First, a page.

Protein variant may boost cardiovascular risk by hindering blood vessel repair
DALLAS – September 17, 2014 – Researchers at UT Southwestern Medical Center have found that the most common variant of the circulating protein apolipoprotein E, called apoE3, helps repair the lining of blood vessels. Individuals with another variant, called apoE4, do not get the benefit of this repair, putting them at higher risk for cardiovascular disease.
“We believe that we have identified one mechanism by which apoE3 promotes a healthy cardiovascular system and why a genetic variant, apoE4, is detrimental,” said Dr. Philip Shaul, Professor of Pediatrics and Vice Chair for Research in the Department of Pediatrics at UT Southwestern.
The team of researchers found that apoE3 binds to a receptor, ApoER2, and that together they act on endothelial cells, which are the guardian cells of blood vessels, to produce a molecule called nitric oxide (NO). Nitric oxide blunts inflammation, a process that contributes to a variety of vascular disorders.
Up to 15 percent of individuals possess the gene coding for apoE4, and why these individuals are at increased risk of atherosclerosis and coronary heart disease had previously been enigmatic. Using both cell culture and mouse models, researchers showed that in contrast to apoE3, apoE4 cannot activate endothelial cells to produce NO. The reparative and anti-inflammatory processes, therefore, do not occur. In fact, apoE4 prevents the actions of apoE3, explaining why even individuals with one copy of the apoE4 gene are at increased risk of vascular disease.
Using mutant proteins, the investigators further determined the structural feature of apoE4 that prevents the protein from having the favorable actions of apoE3 and instead causes it to antagonize cell responses to apoE3.
The findings, recently published online in the Proceedings of the National Academy of Sciences, also suggest a potential preventive treatment for cardiovascular disease in the high-risk individuals who have the apoE4 variant.
“An important mechanism that is lost when people possess apoE4 is the ability to produce NO, which leads to a loss of both the reparative and anti-inflammatory capacities of the endothelium,” said Dr. Shaul, who holds the Associates First Capital Corporation Distinguished Chair in Pediatrics. “Now, knowing this information, we believe such individuals may benefit from treatment with an NO donor. There is a form of aspirin, for instance, that is an NO donor,” he added.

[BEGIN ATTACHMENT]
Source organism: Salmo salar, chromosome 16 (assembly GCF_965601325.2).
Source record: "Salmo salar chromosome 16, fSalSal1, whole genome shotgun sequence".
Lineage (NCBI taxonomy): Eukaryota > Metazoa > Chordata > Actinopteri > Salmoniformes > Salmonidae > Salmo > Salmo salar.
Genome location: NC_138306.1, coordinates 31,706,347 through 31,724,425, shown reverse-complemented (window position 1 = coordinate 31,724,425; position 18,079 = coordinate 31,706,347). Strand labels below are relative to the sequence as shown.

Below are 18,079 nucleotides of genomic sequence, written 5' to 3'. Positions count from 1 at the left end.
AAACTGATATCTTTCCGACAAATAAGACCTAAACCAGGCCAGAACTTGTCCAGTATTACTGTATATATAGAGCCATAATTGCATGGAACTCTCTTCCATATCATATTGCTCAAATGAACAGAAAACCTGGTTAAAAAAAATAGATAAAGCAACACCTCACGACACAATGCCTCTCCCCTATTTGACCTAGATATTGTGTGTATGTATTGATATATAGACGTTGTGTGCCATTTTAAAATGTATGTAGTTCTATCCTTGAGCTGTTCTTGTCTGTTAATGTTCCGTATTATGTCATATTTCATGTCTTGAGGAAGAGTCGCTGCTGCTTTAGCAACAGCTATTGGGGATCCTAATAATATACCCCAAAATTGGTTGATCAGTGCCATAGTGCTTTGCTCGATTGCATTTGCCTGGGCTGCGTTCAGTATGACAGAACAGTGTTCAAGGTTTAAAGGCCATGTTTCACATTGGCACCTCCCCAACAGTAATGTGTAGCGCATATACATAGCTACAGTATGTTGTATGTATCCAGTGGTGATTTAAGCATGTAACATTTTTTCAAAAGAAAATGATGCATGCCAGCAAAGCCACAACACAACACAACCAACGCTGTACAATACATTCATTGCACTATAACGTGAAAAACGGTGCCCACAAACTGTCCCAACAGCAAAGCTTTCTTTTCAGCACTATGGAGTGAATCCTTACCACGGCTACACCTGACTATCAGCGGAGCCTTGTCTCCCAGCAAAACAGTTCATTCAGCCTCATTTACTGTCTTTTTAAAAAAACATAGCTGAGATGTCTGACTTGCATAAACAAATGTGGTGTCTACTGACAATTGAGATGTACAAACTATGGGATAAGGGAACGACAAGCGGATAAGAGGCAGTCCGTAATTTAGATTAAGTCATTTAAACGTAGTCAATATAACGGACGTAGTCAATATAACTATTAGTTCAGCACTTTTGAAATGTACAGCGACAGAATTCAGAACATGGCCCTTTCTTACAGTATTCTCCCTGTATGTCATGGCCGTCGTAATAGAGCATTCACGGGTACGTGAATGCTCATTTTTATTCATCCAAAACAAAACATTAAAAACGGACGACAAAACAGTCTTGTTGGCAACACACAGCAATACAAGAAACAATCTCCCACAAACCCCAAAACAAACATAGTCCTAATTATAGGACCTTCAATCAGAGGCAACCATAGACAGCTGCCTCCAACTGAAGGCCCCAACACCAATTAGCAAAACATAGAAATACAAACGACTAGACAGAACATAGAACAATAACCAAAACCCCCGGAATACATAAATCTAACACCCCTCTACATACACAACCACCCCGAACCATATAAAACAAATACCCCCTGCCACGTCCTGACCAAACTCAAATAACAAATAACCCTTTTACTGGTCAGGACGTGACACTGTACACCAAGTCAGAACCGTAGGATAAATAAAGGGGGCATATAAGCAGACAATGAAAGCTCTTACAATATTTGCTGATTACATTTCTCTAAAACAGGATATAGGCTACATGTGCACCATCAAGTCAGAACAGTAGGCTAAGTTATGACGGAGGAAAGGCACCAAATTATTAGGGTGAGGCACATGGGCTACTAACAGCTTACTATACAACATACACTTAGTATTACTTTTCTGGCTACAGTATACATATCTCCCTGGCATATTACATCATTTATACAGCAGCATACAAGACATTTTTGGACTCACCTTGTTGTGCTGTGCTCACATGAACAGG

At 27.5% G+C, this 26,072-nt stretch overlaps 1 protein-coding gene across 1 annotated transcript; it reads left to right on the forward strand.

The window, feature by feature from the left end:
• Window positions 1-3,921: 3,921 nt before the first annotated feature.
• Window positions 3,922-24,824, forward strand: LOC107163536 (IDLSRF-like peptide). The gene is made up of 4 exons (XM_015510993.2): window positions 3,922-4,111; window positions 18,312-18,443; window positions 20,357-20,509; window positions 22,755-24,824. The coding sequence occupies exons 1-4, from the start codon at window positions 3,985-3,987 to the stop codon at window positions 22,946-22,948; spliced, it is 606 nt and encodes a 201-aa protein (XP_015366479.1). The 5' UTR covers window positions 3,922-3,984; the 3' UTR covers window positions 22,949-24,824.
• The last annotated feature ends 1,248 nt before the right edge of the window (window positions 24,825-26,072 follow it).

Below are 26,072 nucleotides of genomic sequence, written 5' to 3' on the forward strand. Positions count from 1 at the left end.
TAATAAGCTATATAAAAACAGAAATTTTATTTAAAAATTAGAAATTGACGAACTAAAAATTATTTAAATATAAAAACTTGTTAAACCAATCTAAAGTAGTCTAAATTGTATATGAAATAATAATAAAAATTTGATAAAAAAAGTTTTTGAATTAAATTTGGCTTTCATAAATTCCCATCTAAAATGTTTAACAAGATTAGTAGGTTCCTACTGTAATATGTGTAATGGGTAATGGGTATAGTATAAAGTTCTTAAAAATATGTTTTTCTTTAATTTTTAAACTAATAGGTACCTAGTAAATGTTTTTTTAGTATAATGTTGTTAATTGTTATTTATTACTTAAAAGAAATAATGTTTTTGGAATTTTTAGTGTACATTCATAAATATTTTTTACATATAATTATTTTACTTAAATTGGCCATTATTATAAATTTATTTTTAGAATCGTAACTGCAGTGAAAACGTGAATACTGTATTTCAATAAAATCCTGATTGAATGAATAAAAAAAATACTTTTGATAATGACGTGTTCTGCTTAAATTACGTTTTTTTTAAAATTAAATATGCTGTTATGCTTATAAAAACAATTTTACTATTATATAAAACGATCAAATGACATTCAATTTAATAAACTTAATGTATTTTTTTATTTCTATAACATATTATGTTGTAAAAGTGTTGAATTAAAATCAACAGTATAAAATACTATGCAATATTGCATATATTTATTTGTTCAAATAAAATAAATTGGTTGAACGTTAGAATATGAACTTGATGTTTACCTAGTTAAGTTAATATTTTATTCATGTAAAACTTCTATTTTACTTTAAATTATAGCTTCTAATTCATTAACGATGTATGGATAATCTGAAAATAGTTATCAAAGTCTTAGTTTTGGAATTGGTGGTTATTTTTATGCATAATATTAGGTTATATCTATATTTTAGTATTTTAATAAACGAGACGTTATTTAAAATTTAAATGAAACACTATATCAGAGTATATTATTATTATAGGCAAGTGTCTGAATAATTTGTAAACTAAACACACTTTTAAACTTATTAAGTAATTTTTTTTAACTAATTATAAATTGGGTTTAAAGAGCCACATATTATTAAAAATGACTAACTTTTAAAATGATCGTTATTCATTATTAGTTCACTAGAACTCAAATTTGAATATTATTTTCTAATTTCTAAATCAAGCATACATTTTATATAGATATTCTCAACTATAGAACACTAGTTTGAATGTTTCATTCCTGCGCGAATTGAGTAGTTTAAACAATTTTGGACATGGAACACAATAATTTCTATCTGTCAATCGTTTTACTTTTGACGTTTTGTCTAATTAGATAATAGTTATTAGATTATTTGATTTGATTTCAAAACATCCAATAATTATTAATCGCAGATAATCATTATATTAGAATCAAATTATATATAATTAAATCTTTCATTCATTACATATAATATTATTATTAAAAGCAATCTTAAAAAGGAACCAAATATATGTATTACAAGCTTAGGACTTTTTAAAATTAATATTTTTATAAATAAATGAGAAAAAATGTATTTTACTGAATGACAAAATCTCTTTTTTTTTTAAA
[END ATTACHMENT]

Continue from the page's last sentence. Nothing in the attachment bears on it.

Whereas there is considerable understanding of the biology of the apoE-ApoER2 tandem in the central nervous system and in Alzheimer’s disease, the basis for the cardiovascular impact of the receptor and apoE variants had been perplexing. The new findings on apoE and ApoER2 complement the team’s prior work on ApoER2, which revealed an important role for the receptor in the blood-clotting disease known as the antiphospholipid syndrome.
Other UT Southwestern researchers on the team include Dr. Joachim Herz, Professor of Molecular Genetics, Neurology and Neurotherapeutics, and Neuroscience, and also holds the Thomas O. and Cinda Hicks Family Distinguished Chair in Alzheimer's Disease Research; Dr. Robert Gerard, Associate Professor of Molecular Biology; Dr. Eunjeong Jung, postdoctoral fellow; Ivan S. Yuhanna, senior research associate; Mohamed Ahmed, research assistant; and Dr. Chieko Mineo, Associate Professor of Pediatrics.
The study was supported by the American Heart Association and the National Institutes of Health. Additional support was provided by the Crystal Charity Ball Center for Research in Pediatric Critical Care and the Associates First Capital Corporation Distinguished Chair in Pediatrics, as well as the Lupe Murchison Foundation, the BrightFocus Foundation, and the Ted Nash Long Life Foundation.
About UT Southwestern Medical Center
UT Southwestern, one of the premier academic medical centers in the nation, integrates pioneering biomedical research with exceptional clinical care and education. The institution’s faculty includes many distinguished members, including six who have been awarded Nobel Prizes since 1985. Numbering more than 2,700, the faculty is responsible for groundbreaking medical advances and is committed to translating science-driven research quickly to new clinical treatments. UT Southwestern physicians provide medical care in 40 specialties to nearly 91,000 hospitalized patients and oversee more than 2 million outpatient visits a year.
Media Contact: Cathy Frisinger
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